Serving the GW Community since 1904

The GW Hatchet


The GW Hatchet

Serving the GW Community since 1904

The GW Hatchet

Restaurant Review: Wicked Waffle 1712 I St., NW

The first thing that jumps out while walking into Wicked Waffle is the sign that reads, “No butter. No syrup.”

For those of us who smother our breakfast in dairy and maple syrup, the philosophy at Wicked Waffle is a bit different. Rather than serving food in traditional breakfast fashion, this shop makes waffles suitable for any time of day, offering breakfast waffle sandwiches until 11 a.m. and a lengthy list of lunch options.

When I walked into the shop, apprehensive about the concept, I was greeted by orange walls, checkered ceilings and friendly employees. The shop prides itself on the healthiness of its waffles – only 235 calories each – along with their freshness and premium quality ingredients.

I chose the natural smoked turkey and French Brie waffle sandwich ($8) and a large soup ($4.99).

One particularly helpful employee allowed me to sample the four varieties of soup while my sandwich was prepared. I decided on the puréed wild mushroom with fresh herbs, which had a strong, yet pleasing mushroom flavor and a wholesome consistency.

Meals are served in takeout boxes, as the shop’s limited seating is suited for on-the-go eating, but my friends and I found a spot outside on the orange and black cubes that serve as tables. While these substitutes for proper furniture worked for college kids, I have trouble imagining more mature clientele being comfortable.

Setting our woes aside, my friends and I were eager to take our first bites. My turkey and Brie sandwich came with sweet maple mustard, adding a bit of spice to the standard combination of ingredients.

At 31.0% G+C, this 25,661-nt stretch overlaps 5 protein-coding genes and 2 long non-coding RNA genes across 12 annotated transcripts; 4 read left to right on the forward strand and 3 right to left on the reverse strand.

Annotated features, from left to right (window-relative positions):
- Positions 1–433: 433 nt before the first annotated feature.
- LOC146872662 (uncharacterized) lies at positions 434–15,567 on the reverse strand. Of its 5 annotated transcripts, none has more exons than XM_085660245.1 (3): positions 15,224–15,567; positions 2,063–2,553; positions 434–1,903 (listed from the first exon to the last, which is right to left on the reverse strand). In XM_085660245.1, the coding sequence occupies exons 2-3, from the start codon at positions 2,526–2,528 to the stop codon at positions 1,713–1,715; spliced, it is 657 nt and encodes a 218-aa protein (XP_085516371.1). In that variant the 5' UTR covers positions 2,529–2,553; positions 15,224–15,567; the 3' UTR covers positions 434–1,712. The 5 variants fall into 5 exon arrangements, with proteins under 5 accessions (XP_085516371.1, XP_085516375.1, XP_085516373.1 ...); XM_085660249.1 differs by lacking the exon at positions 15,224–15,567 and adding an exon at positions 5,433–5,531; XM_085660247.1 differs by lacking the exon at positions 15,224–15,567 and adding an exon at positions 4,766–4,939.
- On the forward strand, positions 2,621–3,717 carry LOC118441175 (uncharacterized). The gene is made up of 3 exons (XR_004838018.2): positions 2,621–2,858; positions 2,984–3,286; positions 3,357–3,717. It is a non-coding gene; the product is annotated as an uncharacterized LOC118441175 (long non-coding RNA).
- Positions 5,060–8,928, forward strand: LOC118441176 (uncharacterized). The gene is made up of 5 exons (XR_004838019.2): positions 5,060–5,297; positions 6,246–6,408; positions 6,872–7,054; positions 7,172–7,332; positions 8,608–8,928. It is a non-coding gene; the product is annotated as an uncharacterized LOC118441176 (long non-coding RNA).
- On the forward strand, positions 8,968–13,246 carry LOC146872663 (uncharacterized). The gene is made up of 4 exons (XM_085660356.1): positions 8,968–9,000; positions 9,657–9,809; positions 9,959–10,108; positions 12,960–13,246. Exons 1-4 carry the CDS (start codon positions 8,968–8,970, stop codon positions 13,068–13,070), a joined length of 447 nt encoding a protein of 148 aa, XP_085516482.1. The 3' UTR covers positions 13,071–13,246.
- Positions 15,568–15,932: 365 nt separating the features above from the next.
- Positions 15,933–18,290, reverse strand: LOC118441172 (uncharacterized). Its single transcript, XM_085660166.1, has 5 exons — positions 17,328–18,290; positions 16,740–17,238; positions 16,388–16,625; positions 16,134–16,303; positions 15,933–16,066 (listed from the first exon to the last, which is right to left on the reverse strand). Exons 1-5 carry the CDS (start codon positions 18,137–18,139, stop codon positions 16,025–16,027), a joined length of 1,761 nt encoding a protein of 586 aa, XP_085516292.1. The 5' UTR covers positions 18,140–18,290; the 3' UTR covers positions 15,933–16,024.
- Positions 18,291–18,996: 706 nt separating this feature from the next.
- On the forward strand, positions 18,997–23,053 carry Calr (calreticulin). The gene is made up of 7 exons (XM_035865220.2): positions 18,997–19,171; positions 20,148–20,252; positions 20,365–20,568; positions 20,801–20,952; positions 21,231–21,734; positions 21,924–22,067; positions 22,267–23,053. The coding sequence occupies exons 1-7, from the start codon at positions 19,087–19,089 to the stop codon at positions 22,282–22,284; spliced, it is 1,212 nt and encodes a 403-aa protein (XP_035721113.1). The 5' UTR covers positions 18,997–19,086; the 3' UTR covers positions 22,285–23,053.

Surprisingly, the waffles did not add much to the meal. I almost did not notice that my favorite breakfast dish replaced the bread. The waffles themselves were crispy and tasty, adding a light and crunchy texture to an otherwise average sandwich, but the meat and cheese flavors overwhelmed the delicate treat.

The waffle twist was a more positive addition to the $4.95 bacon, egg and cheese waffle sandwich. Perhaps it was its nature as breakfast food, but this combination did a better job of incorporating the waffle flavor with the rest of the ingredients.

Naturally, a waffle dessert followed our waffle lunch. Selections from the Sweet Treats menu are served all day and are sure to satisfy even the strongest sweet tooth.

A simple, classic option is the sweet waffle with melted chocolate and powdered sugar ($4.75). More complex selections are also available, including a waffle topped with strawberries or bananas, chocolate sauce and your choice of caramel cream or whipped cream ($6.95).

Wicked Waffle’s unique sandwiches might not blow visitors out of the water, but their cute idea puts a satisfying spin on the breakfast treat so many love.

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